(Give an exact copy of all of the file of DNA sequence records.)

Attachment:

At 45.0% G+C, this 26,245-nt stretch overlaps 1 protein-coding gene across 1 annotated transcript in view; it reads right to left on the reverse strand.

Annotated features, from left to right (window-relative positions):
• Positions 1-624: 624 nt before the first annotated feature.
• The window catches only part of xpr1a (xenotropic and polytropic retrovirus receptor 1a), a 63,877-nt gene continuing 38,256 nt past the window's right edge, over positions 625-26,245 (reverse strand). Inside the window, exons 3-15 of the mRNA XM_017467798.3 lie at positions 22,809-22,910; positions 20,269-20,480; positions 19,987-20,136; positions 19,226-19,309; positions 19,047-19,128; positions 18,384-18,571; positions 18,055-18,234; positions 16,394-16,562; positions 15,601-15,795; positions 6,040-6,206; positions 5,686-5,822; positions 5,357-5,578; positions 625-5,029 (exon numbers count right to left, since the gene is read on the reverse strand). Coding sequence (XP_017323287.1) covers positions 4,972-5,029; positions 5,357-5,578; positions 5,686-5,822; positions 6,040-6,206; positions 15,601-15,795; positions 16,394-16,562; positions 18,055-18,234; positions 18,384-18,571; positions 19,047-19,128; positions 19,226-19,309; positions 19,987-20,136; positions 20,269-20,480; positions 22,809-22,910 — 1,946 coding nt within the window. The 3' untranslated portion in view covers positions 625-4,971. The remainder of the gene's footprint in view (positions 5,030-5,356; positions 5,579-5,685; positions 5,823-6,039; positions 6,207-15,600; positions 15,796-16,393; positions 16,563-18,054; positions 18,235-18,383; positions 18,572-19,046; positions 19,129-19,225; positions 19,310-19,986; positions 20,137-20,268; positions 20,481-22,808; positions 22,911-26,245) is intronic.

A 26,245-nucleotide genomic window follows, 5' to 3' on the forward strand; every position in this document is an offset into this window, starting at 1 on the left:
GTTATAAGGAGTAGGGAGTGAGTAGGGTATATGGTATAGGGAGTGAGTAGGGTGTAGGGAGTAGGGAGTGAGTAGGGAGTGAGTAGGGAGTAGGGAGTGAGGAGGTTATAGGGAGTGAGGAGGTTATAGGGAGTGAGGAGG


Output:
At 45.0% G+C, this 26,245-nt stretch overlaps 1 protein-coding gene across 1 annotated transcript in view; it reads right to left on the reverse strand.

Annotated features, from left to right (window-relative positions):
• Positions 1-624: 624 nt before the first annotated feature.
• The window catches only part of xpr1a (xenotropic and polytropic retrovirus receptor 1a), a 63,877-nt gene continuing 38,256 nt past the window's right edge, over positions 625-26,245 (reverse strand). Inside the window, exons 3-15 of the mRNA XM_017467798.3 lie at positions 22,809-22,910; positions 20,269-20,480; positions 19,987-20,136; positions 19,226-19,309; positions 19,047-19,128; positions 18,384-18,571; positions 18,055-18,234; positions 16,394-16,562; positions 15,601-15,795; positions 6,040-6,206; positions 5,686-5,822; positions 5,357-5,578; positions 625-5,029 (exon numbers count right to left, since the gene is read on the reverse strand). Coding sequence (XP_017323287.1) covers positions 4,972-5,029; positions 5,357-5,578; positions 5,686-5,822; positions 6,040-6,206; positions 15,601-15,795; positions 16,394-16,562; positions 18,055-18,234; positions 18,384-18,571; positions 19,047-19,128; positions 19,226-19,309; positions 19,987-20,136; positions 20,269-20,480; positions 22,809-22,910 — 1,946 coding nt within the window. The 3' untranslated portion in view covers positions 625-4,971. The remainder of the gene's footprint in view (positions 5,030-5,356; positions 5,579-5,685; positions 5,823-6,039; positions 6,207-15,600; positions 15,796-16,393; positions 16,563-18,054; positions 18,235-18,383; positions 18,572-19,046; positions 19,129-19,225; positions 19,310-19,986; positions 20,137-20,268; positions 20,481-22,808; positions 22,911-26,245) is intronic.

A 26,245-nucleotide genomic window follows, 5' to 3' on the forward strand; every position in this document is an offset into this window, starting at 1 on the left:
GTTATAAGGAGTAGGGAGTGAGTAGGGTATATGGTATAGGGAGTGAGTAGGGTGTAGGGAGTAGGGAGTGAGTAGGGAGTGAGTAGGGAGTAGGGAGTGAGGAGGTTATAGGGAGTGAGGAGGTTATAGGGAGTGAGGAGG